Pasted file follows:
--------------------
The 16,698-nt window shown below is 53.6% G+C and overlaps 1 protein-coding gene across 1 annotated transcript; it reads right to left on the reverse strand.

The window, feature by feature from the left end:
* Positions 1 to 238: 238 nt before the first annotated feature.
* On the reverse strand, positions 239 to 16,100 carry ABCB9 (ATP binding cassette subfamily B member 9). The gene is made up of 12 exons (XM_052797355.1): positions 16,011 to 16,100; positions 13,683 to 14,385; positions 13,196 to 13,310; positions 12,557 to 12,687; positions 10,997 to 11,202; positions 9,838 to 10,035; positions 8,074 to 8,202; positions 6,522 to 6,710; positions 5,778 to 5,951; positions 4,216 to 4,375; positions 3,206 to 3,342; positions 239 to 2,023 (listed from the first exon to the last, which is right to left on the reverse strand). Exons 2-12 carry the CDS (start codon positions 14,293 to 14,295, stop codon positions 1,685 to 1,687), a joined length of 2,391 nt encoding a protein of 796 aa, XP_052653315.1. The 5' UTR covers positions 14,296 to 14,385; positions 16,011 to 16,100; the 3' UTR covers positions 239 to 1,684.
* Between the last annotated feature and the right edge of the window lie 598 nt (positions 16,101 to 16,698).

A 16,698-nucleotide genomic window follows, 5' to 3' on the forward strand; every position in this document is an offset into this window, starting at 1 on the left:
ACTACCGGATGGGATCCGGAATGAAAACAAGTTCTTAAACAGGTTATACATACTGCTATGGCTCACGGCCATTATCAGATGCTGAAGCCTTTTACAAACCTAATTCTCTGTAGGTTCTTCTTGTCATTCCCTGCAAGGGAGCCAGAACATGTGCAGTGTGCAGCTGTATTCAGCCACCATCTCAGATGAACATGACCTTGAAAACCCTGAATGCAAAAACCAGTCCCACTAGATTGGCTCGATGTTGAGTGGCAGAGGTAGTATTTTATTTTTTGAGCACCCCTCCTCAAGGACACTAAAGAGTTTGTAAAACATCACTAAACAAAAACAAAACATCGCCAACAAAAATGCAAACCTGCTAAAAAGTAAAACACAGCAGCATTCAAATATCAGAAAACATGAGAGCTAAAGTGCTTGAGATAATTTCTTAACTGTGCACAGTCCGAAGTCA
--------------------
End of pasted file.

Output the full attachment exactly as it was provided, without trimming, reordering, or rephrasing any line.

The 16,698-nt window shown below is 53.6% G+C and overlaps 1 protein-coding gene across 1 annotated transcript; it reads right to left on the reverse strand.

The window, feature by feature from the left end:
* Positions 1 to 238: 238 nt before the first annotated feature.
* On the reverse strand, positions 239 to 16,100 carry ABCB9 (ATP binding cassette subfamily B member 9). The gene is made up of 12 exons (XM_052797355.1): positions 16,011 to 16,100; positions 13,683 to 14,385; positions 13,196 to 13,310; positions 12,557 to 12,687; positions 10,997 to 11,202; positions 9,838 to 10,035; positions 8,074 to 8,202; positions 6,522 to 6,710; positions 5,778 to 5,951; positions 4,216 to 4,375; positions 3,206 to 3,342; positions 239 to 2,023 (listed from the first exon to the last, which is right to left on the reverse strand). Exons 2-12 carry the CDS (start codon positions 14,293 to 14,295, stop codon positions 1,685 to 1,687), a joined length of 2,391 nt encoding a protein of 796 aa, XP_052653315.1. The 5' UTR covers positions 14,296 to 14,385; positions 16,011 to 16,100; the 3' UTR covers positions 239 to 1,684.
* Between the last annotated feature and the right edge of the window lie 598 nt (positions 16,101 to 16,698).

A 16,698-nucleotide genomic window follows, 5' to 3' on the forward strand; every position in this document is an offset into this window, starting at 1 on the left:
ACTACCGGATGGGATCCGGAATGAAAACAAGTTCTTAAACAGGTTATACATACTGCTATGGCTCACGGCCATTATCAGATGCTGAAGCCTTTTACAAACCTAATTCTCTGTAGGTTCTTCTTGTCATTCCCTGCAAGGGAGCCAGAACATGTGCAGTGTGCAGCTGTATTCAGCCACCATCTCAGATGAACATGACCTTGAAAACCCTGAATGCAAAAACCAGTCCCACTAGATTGGCTCGATGTTGAGTGGCAGAGGTAGTATTTTATTTTTTGAGCACCCCTCCTCAAGGACACTAAAGAGTTTGTAAAACATCACTAAACAAAAACAAAACATCGCCAACAAAAATGCAAACCTGCTAAAAAGTAAAACACAGCAGCATTCAAATATCAGAAAACATGAGAGCTAAAGTGCTTGAGATAATTTCTTAACTGTGCACAGTCCGAAGTCA